States Stepping Up

Continued progress is expected in greenhouse gas emissions reductions in New York as the state has implemented the Clean Energy Standard (CES), Reforming the Energy Vision (REV), and other emissions-related initiatives. The CES targets the use of renewables for 50% of electricity consumption by 2030. Navigant’s 2017 outlook for New York shows significant increases in energy efficiency, wind, and solar over previous cases without the CES. Some of these additions are already happening around the state, and growth is expected to continue through at least 2030. Additional initiatives at the state level that put an emphasis on distributed energy lead us to forecast that nearly half of all the solar capacity added in the state through 2040 will be distributed solar. New York is a member of the Northeast’s Regional Greenhouse Gas Initiative (RGGI) along with states from New England and PJM. As New York increases its deployment of energy efficiency and renewables, CO2 prices on the RGGI market will be driven down and other states in the market will be affected. This would also otherwise affect energy efficiency and renewable development in other RGGI states, except that these are mostly driven by other state imperatives.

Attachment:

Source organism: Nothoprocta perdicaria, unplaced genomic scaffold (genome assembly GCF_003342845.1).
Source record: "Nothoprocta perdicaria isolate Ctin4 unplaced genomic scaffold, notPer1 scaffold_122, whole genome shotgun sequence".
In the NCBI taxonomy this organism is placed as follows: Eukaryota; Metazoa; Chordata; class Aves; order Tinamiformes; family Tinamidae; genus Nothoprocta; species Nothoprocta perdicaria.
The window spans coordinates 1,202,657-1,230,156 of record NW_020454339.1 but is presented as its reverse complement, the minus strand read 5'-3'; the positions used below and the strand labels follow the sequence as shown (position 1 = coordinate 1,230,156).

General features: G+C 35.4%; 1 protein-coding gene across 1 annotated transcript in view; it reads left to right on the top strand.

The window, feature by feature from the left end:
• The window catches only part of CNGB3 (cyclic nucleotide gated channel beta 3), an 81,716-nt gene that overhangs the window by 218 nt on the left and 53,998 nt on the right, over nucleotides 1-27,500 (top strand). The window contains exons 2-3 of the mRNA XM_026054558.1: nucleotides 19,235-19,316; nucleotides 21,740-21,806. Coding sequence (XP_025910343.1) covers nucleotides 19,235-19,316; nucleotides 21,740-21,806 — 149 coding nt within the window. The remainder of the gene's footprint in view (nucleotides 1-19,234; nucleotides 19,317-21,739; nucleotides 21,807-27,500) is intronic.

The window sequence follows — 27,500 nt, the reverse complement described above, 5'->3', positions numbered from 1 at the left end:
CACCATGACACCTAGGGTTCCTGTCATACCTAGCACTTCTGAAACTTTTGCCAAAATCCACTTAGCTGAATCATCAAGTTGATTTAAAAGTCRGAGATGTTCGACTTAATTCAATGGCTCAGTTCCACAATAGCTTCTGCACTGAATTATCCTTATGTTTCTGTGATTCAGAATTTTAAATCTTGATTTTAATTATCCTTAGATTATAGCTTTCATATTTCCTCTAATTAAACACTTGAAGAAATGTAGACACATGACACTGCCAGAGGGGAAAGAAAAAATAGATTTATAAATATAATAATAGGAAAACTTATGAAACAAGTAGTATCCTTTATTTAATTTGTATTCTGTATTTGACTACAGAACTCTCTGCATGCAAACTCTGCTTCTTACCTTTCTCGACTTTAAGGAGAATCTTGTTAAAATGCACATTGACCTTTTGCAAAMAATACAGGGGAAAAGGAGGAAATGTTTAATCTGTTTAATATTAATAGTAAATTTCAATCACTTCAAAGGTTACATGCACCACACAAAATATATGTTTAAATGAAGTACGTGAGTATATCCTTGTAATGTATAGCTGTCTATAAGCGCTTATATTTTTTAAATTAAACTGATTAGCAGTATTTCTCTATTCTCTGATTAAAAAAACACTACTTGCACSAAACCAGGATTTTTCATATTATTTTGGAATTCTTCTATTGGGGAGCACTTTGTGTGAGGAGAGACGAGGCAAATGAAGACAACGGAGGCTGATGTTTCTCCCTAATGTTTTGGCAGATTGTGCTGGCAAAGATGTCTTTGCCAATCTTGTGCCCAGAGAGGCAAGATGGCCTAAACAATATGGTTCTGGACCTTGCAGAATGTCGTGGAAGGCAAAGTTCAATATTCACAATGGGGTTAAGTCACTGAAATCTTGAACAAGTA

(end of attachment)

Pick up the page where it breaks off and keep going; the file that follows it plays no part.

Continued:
California has also been a leader in decarbonization efforts for many years, and it is not expected that leadership from California will taper off anytime soon. California’s cap-and-trade market for CO2 is linked to Quebec, with plans to link with other Canadian provinces in the near future. The state is also on track to meet its aggressive Renewable Portfolio Standard (RPS) targets of 33% by 2020 and 50% by 2030.

Higher Emissions

Even though state policies are expected to continue to push the grid toward decarbonization, without a federal regulation on carbon, overall emissions from the industry will be higher. Without the CPP in place, MISO and other areas are expected to see less coal capacity retire. However, the economics of some older coal plants and even a few nuclear plants make it unlikely they will continue to operate through 2040.

Uncertainty in the industry will likely continue, and can make planning for the future difficult, particularly in a sector where planning is so important and highly regulated. Navigant’s 2017 Integrated Energy Market Outlook and Industry Trends webinar on January 25 will analyze how fundamental policy shifts are expected to impact coal retirements, energy, capacity, and prices as well as the potential impacts regarding supply and transmission expansion for gas and power over the next 25 years.